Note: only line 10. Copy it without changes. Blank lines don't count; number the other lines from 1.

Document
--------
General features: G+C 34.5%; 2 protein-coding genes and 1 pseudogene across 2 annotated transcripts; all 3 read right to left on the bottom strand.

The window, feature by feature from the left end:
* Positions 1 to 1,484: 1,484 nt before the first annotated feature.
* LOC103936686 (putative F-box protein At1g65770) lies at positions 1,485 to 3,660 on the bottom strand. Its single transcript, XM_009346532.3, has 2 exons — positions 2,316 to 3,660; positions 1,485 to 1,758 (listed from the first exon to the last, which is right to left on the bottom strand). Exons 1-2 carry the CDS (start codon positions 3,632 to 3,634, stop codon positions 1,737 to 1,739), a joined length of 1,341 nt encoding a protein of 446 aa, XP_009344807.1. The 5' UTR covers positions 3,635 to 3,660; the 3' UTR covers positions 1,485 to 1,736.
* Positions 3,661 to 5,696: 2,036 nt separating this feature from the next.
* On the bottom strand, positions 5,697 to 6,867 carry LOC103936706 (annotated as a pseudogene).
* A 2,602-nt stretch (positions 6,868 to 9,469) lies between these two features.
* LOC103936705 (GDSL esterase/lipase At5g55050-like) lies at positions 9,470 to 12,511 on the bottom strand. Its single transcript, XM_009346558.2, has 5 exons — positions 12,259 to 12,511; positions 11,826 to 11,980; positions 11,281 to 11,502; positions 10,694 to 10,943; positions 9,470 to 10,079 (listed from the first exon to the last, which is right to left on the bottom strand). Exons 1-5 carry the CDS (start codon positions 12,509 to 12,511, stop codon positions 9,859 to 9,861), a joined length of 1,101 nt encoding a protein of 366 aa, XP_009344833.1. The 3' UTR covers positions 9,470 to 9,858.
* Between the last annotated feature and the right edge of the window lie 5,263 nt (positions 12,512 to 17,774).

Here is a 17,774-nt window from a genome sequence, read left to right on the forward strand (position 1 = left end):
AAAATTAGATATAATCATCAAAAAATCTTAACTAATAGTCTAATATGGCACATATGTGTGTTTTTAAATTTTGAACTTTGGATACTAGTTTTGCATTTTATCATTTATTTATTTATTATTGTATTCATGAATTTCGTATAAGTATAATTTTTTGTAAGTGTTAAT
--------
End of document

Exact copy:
Here is a 17,774-nt window from a genome sequence, read left to right on the forward strand (position 1 = left end):